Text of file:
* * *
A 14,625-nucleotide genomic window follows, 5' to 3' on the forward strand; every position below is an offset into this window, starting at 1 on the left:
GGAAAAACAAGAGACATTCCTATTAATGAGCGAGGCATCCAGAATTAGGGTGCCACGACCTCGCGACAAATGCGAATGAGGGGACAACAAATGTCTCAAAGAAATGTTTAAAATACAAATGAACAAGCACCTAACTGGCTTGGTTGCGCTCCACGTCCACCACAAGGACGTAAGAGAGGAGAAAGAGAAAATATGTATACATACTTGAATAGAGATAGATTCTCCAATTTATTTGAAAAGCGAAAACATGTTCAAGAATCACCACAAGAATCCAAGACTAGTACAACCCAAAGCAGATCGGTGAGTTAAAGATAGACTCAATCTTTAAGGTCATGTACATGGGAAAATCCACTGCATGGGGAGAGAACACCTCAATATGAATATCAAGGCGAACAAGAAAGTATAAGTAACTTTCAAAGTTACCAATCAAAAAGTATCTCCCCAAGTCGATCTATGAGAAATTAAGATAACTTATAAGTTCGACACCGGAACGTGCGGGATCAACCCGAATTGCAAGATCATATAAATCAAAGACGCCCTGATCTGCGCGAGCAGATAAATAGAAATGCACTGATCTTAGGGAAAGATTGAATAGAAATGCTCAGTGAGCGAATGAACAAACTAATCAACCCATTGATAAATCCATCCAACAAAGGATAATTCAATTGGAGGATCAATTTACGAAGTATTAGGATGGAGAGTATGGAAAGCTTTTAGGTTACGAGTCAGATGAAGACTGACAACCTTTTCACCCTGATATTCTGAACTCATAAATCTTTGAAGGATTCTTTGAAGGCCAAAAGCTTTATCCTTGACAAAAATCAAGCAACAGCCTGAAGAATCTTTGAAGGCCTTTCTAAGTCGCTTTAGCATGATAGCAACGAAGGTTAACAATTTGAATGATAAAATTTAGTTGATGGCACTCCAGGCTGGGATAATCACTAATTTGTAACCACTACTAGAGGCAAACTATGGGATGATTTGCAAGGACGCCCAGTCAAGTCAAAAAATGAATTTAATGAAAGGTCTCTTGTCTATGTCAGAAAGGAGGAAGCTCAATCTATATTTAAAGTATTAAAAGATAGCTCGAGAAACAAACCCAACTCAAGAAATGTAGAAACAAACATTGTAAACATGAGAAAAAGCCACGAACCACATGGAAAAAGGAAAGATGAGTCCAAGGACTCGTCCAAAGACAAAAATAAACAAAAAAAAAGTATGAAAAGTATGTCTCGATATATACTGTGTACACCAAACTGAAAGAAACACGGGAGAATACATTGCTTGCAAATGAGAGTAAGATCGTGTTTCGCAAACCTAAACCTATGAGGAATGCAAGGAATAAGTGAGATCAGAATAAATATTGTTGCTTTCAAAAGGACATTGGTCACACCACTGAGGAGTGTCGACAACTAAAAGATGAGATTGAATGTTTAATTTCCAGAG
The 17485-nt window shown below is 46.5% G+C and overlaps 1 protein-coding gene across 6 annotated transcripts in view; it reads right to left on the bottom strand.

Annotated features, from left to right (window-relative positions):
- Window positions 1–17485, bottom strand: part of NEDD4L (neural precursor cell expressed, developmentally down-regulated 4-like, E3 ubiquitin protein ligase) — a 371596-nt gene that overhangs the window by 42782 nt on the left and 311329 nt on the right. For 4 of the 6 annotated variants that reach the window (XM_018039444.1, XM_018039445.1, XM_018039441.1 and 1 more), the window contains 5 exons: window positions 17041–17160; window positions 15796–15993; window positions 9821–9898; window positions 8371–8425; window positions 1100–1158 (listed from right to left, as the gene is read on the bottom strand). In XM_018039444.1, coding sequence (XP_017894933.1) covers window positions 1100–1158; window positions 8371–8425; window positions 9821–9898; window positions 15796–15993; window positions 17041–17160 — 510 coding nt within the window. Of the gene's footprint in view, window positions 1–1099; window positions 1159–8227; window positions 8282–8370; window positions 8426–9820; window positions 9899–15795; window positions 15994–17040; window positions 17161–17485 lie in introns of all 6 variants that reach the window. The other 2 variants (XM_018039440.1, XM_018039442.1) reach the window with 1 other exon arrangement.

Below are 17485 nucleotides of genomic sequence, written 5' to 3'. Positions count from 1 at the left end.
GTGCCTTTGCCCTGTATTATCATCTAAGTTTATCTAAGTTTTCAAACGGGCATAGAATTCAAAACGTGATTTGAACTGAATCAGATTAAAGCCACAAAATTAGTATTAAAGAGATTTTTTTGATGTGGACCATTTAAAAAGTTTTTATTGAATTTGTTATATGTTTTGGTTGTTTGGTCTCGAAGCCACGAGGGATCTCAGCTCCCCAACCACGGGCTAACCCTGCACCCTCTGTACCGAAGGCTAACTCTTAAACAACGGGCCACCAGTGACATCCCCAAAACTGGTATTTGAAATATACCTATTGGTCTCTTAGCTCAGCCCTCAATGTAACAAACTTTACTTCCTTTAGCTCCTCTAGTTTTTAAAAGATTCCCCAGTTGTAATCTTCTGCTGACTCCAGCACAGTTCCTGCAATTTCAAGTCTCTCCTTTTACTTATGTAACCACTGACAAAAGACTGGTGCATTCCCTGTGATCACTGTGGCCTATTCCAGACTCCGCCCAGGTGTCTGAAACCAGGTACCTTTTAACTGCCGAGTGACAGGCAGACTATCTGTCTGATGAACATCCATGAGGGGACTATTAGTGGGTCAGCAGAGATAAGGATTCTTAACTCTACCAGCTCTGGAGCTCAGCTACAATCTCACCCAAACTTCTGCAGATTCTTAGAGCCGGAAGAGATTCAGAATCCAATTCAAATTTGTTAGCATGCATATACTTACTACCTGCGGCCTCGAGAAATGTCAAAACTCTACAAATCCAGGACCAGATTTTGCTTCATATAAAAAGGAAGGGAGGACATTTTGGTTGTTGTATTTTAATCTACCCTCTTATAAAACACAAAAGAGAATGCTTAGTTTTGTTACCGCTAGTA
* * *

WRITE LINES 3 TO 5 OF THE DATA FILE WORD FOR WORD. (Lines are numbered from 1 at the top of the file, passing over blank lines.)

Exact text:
The 17485-nt window shown below is 46.5% G+C and overlaps 1 protein-coding gene across 6 annotated transcripts in view; it reads right to left on the bottom strand.

Annotated features, from left to right (window-relative positions):
- Window positions 1–17485, bottom strand: part of NEDD4L (neural precursor cell expressed, developmentally down-regulated 4-like, E3 ubiquitin protein ligase) — a 371596-nt gene that overhangs the window by 42782 nt on the left and 311329 nt on the right. For 4 of the 6 annotated variants that reach the window (XM_018039444.1, XM_018039445.1, XM_018039441.1 and 1 more), the window contains 5 exons: window positions 17041–17160; window positions 15796–15993; window positions 9821–9898; window positions 8371–8425; window positions 1100–1158 (listed from right to left, as the gene is read on the bottom strand). In XM_018039444.1, coding sequence (XP_017894933.1) covers window positions 1100–1158; window positions 8371–8425; window positions 9821–9898; window positions 15796–15993; window positions 17041–17160 — 510 coding nt within the window. Of the gene's footprint in view, window positions 1–1099; window positions 1159–8227; window positions 8282–8370; window positions 8426–9820; window positions 9899–15795; window positions 15994–17040; window positions 17161–17485 lie in introns of all 6 variants that reach the window. The other 2 variants (XM_018039440.1, XM_018039442.1) reach the window with 1 other exon arrangement.